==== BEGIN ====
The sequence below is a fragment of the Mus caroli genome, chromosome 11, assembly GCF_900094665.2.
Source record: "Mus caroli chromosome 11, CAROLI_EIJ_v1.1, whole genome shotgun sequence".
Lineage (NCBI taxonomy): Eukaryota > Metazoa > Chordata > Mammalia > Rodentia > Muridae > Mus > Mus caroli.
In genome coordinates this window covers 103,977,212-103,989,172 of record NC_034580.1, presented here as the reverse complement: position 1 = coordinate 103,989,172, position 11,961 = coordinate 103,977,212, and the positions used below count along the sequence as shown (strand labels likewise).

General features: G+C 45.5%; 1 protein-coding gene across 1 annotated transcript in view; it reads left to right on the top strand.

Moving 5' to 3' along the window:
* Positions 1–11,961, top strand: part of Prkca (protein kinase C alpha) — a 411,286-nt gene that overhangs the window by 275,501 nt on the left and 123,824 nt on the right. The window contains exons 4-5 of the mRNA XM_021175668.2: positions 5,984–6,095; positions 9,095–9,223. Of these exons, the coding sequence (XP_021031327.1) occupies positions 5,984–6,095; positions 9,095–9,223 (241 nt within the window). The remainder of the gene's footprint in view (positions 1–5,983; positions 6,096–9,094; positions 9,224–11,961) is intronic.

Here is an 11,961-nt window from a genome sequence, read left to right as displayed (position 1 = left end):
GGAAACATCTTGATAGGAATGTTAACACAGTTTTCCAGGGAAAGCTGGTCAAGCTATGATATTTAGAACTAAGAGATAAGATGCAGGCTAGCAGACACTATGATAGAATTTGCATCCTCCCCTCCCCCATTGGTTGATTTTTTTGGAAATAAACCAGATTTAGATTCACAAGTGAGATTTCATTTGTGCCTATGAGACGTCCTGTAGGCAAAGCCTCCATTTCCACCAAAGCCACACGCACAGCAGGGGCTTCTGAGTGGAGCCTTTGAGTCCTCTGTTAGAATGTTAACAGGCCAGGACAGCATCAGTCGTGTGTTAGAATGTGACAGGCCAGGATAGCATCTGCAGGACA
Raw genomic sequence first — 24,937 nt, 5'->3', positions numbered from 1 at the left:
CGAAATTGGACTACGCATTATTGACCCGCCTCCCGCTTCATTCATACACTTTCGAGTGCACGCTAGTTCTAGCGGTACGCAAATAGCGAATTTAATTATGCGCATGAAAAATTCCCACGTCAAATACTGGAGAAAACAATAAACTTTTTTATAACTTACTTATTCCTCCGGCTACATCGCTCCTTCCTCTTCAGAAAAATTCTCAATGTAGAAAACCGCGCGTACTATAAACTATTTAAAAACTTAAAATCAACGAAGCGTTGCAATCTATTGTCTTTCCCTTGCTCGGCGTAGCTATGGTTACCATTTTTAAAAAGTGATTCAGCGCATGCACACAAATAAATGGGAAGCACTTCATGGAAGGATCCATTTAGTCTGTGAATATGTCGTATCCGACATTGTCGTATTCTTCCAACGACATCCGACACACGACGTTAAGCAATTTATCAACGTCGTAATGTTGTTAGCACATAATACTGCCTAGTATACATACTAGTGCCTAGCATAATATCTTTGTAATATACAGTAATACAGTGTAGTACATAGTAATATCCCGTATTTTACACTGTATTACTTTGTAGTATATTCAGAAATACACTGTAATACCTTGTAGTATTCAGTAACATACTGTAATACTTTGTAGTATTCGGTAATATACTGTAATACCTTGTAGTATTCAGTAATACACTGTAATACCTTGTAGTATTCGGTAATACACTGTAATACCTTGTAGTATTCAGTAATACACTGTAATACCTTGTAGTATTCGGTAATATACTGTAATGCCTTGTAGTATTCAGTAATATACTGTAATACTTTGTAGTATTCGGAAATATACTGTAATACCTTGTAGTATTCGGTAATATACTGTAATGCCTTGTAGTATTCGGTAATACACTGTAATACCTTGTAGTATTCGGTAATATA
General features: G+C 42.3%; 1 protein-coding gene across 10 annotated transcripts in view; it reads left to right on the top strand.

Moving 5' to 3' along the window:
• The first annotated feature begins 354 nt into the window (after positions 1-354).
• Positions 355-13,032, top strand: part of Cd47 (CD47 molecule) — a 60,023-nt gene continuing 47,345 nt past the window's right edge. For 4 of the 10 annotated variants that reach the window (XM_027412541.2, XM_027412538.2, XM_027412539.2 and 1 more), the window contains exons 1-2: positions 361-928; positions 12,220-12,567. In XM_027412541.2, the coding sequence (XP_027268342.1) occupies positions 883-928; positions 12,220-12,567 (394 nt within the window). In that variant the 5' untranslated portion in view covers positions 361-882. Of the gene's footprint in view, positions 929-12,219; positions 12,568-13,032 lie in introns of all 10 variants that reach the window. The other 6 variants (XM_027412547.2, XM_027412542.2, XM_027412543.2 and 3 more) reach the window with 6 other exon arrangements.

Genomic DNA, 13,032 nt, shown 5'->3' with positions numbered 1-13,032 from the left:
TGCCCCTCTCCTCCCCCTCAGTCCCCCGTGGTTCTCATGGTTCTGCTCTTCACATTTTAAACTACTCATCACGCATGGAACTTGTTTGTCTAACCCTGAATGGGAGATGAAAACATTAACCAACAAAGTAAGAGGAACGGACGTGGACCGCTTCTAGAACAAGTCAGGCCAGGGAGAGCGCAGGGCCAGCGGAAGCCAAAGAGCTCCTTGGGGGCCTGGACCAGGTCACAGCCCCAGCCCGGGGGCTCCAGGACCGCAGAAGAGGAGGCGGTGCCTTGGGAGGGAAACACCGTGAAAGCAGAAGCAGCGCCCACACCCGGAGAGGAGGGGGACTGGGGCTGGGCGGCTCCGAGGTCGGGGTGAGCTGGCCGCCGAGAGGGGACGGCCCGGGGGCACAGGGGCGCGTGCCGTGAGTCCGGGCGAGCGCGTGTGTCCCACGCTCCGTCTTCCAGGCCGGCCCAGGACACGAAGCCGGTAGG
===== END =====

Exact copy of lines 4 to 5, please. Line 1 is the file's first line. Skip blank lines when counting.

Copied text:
In genome coordinates this window covers 103,977,212-103,989,172 of record NC_034580.1, presented here as the reverse complement: position 1 = coordinate 103,989,172, position 11,961 = coordinate 103,977,212, and the positions used below count along the sequence as shown (strand labels likewise).

General features: G+C 45.5%; 1 protein-coding gene across 1 annotated transcript in view; it reads left to right on the top strand.